The opinions expressed in this article are the writer’s own and do not reflect the views of Her Campus.
Like a good majority of people, I decided to adopt a dog around the middle of the pandemic in 2021. I was near stir-crazy, getting absolutely no work done, and in need of a friend. In the years prior to COVID, I had always longed for a furry companion. My mother often recounted stories of her childhood dog, Tina, and all the mishap she would get into. My favorite story, however, was the one recounting the day she adopted her. My mother would describe Tina as “an oversized rat with fur, trying her hardest to climb out of her kennel and into my arms.” Her retelling was something akin to a fairy tale, complete with love at first sight. Obviously, as an impressionable child who adored her mother, I decided that if I were to ever get a dog, I would adopt it too.
It seemed everyone had the same idea of adopting a friend, as, at the time, very few animals were available. It was by pure luck that we found Bourbon, the puppy-love of my life. She was deemed a Pit Bull mix of sorts, with a grey coat and a shy disposition. Her picture was something akin to a mug shot, grainy in its quality but still somehow speaking to my heart. So it was easy to make the two-and-a-half-hour journey to Lancaster to meet her.
I was shooting off a text message to my brother when the handler first brought her into the play area. I barely had time to look up before a flash of grey struck me right in the stomach. She managed to topple me over in her excitement, determined to show me every ounce of affection she could muster. Between the many kisses and scratches on the head, I managed to tell my mother we would absolutely be taking her home that day. I’m not sure who was happier.
Whiskey would be adopted much later, nearing the end of the state-mandated quarantine. Pounds were still having to keep up with the high demand from adopters, so the humane society hadn’t even had the time to post a picture of her. Seeing as she was another Pit mix around the same size and age as Bourbon, we decided to go through with the initial meet-and-greet. We would bring Bourbon along for the ride in order to give the two dogs a chance to meet each other and get a general idea of how they would get along.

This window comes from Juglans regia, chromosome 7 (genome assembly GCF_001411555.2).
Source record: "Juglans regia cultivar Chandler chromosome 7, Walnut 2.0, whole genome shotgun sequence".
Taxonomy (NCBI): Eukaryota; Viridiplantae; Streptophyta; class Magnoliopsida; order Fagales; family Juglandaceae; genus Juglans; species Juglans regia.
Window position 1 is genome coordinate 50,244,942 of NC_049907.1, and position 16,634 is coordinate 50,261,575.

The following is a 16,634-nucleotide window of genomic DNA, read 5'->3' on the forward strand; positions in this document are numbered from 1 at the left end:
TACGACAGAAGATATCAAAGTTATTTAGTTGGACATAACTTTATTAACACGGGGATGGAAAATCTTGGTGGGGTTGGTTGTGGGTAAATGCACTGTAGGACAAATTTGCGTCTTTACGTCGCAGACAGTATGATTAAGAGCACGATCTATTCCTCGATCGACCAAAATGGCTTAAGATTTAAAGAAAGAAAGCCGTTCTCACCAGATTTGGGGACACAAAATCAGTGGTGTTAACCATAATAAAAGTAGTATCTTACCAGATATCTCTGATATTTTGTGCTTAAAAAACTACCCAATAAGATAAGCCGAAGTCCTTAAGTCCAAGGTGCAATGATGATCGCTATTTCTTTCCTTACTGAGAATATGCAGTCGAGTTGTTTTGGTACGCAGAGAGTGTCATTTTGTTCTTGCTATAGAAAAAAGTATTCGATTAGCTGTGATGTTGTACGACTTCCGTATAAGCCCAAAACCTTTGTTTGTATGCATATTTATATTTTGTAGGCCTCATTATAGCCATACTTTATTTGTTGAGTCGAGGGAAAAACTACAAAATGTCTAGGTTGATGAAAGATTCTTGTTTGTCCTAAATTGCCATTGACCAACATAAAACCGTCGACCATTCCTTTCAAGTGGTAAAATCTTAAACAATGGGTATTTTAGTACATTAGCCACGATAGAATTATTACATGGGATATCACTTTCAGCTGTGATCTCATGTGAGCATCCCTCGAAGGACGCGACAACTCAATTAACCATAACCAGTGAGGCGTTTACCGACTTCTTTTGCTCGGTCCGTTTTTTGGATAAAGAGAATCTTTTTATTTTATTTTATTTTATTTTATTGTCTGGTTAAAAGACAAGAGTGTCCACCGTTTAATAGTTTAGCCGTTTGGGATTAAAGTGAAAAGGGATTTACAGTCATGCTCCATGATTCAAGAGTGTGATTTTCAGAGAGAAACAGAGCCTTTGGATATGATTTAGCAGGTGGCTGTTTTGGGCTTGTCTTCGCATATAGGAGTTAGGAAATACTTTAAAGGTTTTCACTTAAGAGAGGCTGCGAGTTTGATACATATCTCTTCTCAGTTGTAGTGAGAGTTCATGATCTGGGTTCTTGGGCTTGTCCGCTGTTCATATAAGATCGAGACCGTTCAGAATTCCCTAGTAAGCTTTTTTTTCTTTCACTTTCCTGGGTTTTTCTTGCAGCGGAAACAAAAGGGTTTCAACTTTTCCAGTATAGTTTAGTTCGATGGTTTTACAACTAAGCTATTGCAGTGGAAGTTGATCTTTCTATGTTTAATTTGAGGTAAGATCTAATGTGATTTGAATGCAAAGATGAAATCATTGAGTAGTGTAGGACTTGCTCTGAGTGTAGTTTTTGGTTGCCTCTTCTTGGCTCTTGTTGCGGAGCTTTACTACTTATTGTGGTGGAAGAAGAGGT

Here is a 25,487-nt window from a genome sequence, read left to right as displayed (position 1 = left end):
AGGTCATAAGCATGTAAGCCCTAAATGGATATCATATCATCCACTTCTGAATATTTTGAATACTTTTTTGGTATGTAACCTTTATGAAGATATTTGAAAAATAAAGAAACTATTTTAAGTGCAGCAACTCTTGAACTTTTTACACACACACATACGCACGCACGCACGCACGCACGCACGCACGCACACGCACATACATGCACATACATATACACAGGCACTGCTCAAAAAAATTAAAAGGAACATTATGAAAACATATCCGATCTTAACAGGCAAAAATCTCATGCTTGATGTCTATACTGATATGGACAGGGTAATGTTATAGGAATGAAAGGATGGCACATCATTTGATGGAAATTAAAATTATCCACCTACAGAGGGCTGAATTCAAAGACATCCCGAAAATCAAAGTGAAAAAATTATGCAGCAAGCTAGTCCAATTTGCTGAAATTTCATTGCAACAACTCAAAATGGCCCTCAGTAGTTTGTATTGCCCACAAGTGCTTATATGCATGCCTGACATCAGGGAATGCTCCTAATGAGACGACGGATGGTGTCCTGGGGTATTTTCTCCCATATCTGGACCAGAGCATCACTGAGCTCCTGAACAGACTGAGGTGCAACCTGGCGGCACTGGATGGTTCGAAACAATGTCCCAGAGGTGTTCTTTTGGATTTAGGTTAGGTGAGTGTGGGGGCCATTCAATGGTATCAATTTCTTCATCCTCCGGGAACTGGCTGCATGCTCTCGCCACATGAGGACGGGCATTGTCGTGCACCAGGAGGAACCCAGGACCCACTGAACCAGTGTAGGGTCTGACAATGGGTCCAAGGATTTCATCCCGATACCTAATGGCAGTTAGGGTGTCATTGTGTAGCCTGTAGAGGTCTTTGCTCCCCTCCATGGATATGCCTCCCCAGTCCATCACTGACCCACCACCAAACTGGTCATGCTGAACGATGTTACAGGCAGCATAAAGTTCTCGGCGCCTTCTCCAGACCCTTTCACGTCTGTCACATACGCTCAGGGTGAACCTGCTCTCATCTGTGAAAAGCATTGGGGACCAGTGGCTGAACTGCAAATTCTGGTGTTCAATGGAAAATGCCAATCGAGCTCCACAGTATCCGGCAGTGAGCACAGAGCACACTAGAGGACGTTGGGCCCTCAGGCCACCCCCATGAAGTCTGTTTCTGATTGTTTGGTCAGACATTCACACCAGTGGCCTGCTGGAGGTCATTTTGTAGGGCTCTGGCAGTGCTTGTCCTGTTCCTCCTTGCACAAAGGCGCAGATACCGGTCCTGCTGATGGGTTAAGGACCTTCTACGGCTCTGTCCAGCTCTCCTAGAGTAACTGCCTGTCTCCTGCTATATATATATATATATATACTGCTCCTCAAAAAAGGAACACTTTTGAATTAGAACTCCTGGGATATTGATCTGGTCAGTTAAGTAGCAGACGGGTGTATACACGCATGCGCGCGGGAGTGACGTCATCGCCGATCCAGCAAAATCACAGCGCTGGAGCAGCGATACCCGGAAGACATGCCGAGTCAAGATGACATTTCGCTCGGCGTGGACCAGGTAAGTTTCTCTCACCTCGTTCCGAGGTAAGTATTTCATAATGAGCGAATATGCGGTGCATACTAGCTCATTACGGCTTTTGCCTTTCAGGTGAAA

To be extremely honest, Whiskey was no beauty queen. While Bourbon was slender and tall, Whiskey was wide and short. It didn’t help that their coats were opposite colors, either. Meeting Whiskey was memorable in more than just that way, though. She was so excited to meet me that she ate a milk bone so fast, that she threw up. It was then that I knew she would be a perfect match for Bourbon’s boundless energy. We brought her home that night.
I have never been so thankful to an organization before adopting through the LA Humane Society. Not only did it bring my fur babies and me together, but it also made the process incredibly streamlined despite the high demand. The corresponding websites of each location were easy to manage and sort through, with accessible contact information. Responses were very timely, and either through email or phone calls. Meet-and-greets were scheduled quickly, often within a few days of initial inquiry. Overall, my experience with the Humane Society was fantastic.
Adoption is far more affordable than buying from breeders and offers a loving home to a dog in need. I am so incredibly grateful to have Bourbon and Whiskey in my life. Linked below are the states in which you can browse the animals up for adoption in both Los Angeles County and Santa Barbara County.